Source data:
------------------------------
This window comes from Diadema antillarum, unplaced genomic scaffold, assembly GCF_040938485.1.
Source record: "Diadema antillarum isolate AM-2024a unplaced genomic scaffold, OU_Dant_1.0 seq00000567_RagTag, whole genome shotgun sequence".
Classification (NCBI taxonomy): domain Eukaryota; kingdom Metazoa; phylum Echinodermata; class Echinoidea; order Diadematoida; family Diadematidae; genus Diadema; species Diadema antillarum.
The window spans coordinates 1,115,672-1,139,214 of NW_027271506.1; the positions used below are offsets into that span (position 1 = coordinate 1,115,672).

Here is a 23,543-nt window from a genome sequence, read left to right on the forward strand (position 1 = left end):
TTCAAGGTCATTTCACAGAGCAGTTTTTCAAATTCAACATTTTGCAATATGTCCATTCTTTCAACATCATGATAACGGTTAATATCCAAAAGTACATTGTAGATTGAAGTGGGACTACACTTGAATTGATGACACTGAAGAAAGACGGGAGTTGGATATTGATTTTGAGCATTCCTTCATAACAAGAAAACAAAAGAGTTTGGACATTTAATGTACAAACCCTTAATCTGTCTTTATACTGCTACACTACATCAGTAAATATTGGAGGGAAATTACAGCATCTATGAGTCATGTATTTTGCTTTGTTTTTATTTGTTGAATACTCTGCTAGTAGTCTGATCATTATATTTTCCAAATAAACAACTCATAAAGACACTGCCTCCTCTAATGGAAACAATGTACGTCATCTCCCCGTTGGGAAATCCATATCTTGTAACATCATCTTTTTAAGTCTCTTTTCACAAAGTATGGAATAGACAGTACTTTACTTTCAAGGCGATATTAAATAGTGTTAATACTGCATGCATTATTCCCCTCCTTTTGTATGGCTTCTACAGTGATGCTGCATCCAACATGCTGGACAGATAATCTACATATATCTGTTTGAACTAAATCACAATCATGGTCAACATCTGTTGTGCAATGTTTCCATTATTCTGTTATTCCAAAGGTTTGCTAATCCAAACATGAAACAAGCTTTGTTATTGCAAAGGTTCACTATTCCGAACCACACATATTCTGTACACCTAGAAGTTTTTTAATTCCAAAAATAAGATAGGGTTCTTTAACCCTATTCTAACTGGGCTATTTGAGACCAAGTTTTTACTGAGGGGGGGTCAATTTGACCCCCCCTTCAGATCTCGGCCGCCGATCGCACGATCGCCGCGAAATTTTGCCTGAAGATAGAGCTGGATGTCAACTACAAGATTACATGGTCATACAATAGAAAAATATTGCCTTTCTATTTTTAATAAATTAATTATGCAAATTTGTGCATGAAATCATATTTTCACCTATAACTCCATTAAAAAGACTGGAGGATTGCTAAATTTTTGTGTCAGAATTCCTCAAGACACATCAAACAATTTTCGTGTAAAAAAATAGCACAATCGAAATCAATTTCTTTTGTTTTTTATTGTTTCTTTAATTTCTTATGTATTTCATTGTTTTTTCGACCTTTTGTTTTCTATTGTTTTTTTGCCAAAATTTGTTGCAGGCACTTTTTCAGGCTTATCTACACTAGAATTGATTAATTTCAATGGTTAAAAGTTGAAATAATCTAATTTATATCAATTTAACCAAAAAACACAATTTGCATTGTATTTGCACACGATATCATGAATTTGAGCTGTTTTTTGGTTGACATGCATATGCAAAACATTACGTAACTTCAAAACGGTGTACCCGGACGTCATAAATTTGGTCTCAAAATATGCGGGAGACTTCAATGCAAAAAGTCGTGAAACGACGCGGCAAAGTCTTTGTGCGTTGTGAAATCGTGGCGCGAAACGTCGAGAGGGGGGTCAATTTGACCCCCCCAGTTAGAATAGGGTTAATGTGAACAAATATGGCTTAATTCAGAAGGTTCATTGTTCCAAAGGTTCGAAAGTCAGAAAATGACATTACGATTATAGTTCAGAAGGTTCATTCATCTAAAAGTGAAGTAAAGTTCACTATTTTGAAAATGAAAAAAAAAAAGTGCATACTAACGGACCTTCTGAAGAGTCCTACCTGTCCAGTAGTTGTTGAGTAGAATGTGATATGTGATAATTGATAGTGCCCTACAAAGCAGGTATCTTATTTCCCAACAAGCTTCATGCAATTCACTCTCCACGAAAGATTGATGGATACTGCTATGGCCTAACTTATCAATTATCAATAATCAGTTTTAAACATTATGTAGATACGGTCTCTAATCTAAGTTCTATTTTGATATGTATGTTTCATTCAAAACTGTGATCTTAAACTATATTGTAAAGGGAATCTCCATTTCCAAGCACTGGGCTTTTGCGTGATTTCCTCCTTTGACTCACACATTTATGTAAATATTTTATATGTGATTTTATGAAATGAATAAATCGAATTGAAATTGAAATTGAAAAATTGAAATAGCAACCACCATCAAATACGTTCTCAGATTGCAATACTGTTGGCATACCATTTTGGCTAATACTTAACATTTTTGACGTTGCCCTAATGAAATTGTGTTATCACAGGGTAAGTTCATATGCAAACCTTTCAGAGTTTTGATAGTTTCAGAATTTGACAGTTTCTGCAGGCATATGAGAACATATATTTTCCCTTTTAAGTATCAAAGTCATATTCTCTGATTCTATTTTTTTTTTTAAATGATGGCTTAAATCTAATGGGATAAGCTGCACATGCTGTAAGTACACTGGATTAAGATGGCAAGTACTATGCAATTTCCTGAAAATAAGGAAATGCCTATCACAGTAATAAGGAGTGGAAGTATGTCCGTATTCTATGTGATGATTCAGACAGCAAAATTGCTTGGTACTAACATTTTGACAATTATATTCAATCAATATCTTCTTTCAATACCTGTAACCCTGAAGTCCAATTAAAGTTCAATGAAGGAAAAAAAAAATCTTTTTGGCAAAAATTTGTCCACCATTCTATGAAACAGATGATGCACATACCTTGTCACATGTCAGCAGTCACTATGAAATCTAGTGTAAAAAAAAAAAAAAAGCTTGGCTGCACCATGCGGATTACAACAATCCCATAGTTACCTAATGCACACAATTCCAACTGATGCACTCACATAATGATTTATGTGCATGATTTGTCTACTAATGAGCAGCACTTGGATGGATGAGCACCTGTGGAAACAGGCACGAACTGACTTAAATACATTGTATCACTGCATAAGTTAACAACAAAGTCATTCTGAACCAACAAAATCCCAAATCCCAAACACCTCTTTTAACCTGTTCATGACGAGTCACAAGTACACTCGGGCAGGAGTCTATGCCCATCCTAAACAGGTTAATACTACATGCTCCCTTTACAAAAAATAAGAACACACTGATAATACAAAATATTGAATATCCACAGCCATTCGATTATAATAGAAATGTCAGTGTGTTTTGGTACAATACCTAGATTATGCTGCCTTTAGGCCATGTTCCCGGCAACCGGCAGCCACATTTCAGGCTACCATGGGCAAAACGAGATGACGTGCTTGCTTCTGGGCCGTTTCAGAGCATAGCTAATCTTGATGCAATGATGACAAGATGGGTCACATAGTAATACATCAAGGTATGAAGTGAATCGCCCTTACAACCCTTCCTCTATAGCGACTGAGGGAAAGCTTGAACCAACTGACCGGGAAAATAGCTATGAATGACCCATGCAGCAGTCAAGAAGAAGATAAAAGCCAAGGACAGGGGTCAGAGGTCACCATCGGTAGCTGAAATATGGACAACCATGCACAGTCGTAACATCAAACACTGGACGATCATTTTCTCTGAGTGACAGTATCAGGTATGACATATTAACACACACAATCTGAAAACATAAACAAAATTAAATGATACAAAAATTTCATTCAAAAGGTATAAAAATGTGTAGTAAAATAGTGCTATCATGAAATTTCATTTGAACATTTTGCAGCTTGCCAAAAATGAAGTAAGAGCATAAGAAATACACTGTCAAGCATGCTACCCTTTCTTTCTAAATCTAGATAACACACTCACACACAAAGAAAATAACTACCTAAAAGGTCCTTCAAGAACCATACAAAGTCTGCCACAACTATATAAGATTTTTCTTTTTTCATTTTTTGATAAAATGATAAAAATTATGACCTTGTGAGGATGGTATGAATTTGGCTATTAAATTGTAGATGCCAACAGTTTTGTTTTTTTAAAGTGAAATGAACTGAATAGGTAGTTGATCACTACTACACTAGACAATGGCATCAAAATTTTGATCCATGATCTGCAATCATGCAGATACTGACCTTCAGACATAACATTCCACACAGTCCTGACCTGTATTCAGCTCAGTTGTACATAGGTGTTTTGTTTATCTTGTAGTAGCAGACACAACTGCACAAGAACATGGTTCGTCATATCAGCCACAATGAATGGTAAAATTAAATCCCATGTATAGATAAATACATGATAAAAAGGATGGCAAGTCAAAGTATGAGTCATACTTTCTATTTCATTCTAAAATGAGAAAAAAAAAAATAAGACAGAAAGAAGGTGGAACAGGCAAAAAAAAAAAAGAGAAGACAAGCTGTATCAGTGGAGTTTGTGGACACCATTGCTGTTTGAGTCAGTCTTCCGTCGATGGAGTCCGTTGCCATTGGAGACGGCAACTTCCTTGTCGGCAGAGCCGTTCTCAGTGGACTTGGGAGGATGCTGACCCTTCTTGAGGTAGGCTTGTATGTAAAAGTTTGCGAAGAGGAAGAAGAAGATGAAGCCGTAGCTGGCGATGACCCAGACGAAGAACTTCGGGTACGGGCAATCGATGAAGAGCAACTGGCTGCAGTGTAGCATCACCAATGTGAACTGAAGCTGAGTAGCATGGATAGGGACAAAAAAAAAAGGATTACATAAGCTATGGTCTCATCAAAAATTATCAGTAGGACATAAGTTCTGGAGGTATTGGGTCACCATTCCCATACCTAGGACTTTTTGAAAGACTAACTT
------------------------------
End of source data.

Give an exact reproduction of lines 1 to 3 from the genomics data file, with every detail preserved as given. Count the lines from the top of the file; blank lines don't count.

This window comes from Diadema antillarum, unplaced genomic scaffold, assembly GCF_040938485.1.
Source record: "Diadema antillarum isolate AM-2024a unplaced genomic scaffold, OU_Dant_1.0 seq00000567_RagTag, whole genome shotgun sequence".
Classification (NCBI taxonomy): domain Eukaryota; kingdom Metazoa; phylum Echinodermata; class Echinoidea; order Diadematoida; family Diadematidae; genus Diadema; species Diadema antillarum.